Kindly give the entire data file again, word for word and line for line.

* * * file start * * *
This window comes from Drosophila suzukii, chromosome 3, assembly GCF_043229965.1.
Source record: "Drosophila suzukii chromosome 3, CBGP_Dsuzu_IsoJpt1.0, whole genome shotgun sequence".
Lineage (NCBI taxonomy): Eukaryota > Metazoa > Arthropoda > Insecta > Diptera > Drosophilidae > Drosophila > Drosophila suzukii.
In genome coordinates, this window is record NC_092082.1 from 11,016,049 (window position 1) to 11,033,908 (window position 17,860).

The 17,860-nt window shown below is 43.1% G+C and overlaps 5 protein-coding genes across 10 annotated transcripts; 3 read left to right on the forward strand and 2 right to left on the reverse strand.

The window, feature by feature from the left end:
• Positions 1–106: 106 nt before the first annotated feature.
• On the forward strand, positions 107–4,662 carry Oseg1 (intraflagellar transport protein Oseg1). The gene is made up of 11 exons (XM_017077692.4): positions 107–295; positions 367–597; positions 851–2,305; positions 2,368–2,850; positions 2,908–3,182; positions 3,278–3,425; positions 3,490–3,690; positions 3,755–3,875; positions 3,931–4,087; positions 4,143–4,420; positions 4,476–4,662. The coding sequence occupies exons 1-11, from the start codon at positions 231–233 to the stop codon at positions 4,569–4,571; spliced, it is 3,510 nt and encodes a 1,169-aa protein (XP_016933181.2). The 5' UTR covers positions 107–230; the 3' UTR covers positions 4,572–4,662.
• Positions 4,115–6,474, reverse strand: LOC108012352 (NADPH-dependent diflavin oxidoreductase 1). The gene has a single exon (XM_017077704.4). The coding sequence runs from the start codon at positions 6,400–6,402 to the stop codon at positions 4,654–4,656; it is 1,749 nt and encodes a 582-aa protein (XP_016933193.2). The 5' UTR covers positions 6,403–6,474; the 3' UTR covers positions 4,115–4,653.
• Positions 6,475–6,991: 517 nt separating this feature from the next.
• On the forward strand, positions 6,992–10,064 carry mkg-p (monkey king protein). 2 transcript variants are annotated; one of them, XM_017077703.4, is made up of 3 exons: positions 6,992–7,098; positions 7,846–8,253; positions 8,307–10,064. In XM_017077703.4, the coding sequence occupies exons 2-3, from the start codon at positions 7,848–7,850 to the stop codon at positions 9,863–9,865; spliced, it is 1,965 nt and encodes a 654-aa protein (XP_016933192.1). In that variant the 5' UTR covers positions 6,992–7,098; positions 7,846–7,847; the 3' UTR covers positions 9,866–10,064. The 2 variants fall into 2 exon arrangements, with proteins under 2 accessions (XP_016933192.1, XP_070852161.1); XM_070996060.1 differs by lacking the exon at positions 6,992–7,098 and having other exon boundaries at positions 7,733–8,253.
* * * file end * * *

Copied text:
This window comes from Drosophila suzukii, chromosome 3, assembly GCF_043229965.1.
Source record: "Drosophila suzukii chromosome 3, CBGP_Dsuzu_IsoJpt1.0, whole genome shotgun sequence".
Lineage (NCBI taxonomy): Eukaryota > Metazoa > Arthropoda > Insecta > Diptera > Drosophilidae > Drosophila > Drosophila suzukii.
In genome coordinates, this window is record NC_092082.1 from 11,016,049 (window position 1) to 11,033,908 (window position 17,860).

The 17,860-nt window shown below is 43.1% G+C and overlaps 5 protein-coding genes across 10 annotated transcripts; 3 read left to right on the forward strand and 2 right to left on the reverse strand.

The window, feature by feature from the left end:
• Positions 1–106: 106 nt before the first annotated feature.
• On the forward strand, positions 107–4,662 carry Oseg1 (intraflagellar transport protein Oseg1). The gene is made up of 11 exons (XM_017077692.4): positions 107–295; positions 367–597; positions 851–2,305; positions 2,368–2,850; positions 2,908–3,182; positions 3,278–3,425; positions 3,490–3,690; positions 3,755–3,875; positions 3,931–4,087; positions 4,143–4,420; positions 4,476–4,662. The coding sequence occupies exons 1-11, from the start codon at positions 231–233 to the stop codon at positions 4,569–4,571; spliced, it is 3,510 nt and encodes a 1,169-aa protein (XP_016933181.2). The 5' UTR covers positions 107–230; the 3' UTR covers positions 4,572–4,662.
• Positions 4,115–6,474, reverse strand: LOC108012352 (NADPH-dependent diflavin oxidoreductase 1). The gene has a single exon (XM_017077704.4). The coding sequence runs from the start codon at positions 6,400–6,402 to the stop codon at positions 4,654–4,656; it is 1,749 nt and encodes a 582-aa protein (XP_016933193.2). The 5' UTR covers positions 6,403–6,474; the 3' UTR covers positions 4,115–4,653.
• Positions 6,475–6,991: 517 nt separating this feature from the next.
• On the forward strand, positions 6,992–10,064 carry mkg-p (monkey king protein). 2 transcript variants are annotated; one of them, XM_017077703.4, is made up of 3 exons: positions 6,992–7,098; positions 7,846–8,253; positions 8,307–10,064. In XM_017077703.4, the coding sequence occupies exons 2-3, from the start codon at positions 7,848–7,850 to the stop codon at positions 9,863–9,865; spliced, it is 1,965 nt and encodes a 654-aa protein (XP_016933192.1). In that variant the 5' UTR covers positions 6,992–7,098; positions 7,846–7,847; the 3' UTR covers positions 9,866–10,064. The 2 variants fall into 2 exon arrangements, with proteins under 2 accessions (XP_016933192.1, XP_070852161.1); XM_070996060.1 differs by lacking the exon at positions 6,992–7,098 and having other exon boundaries at positions 7,733–8,253.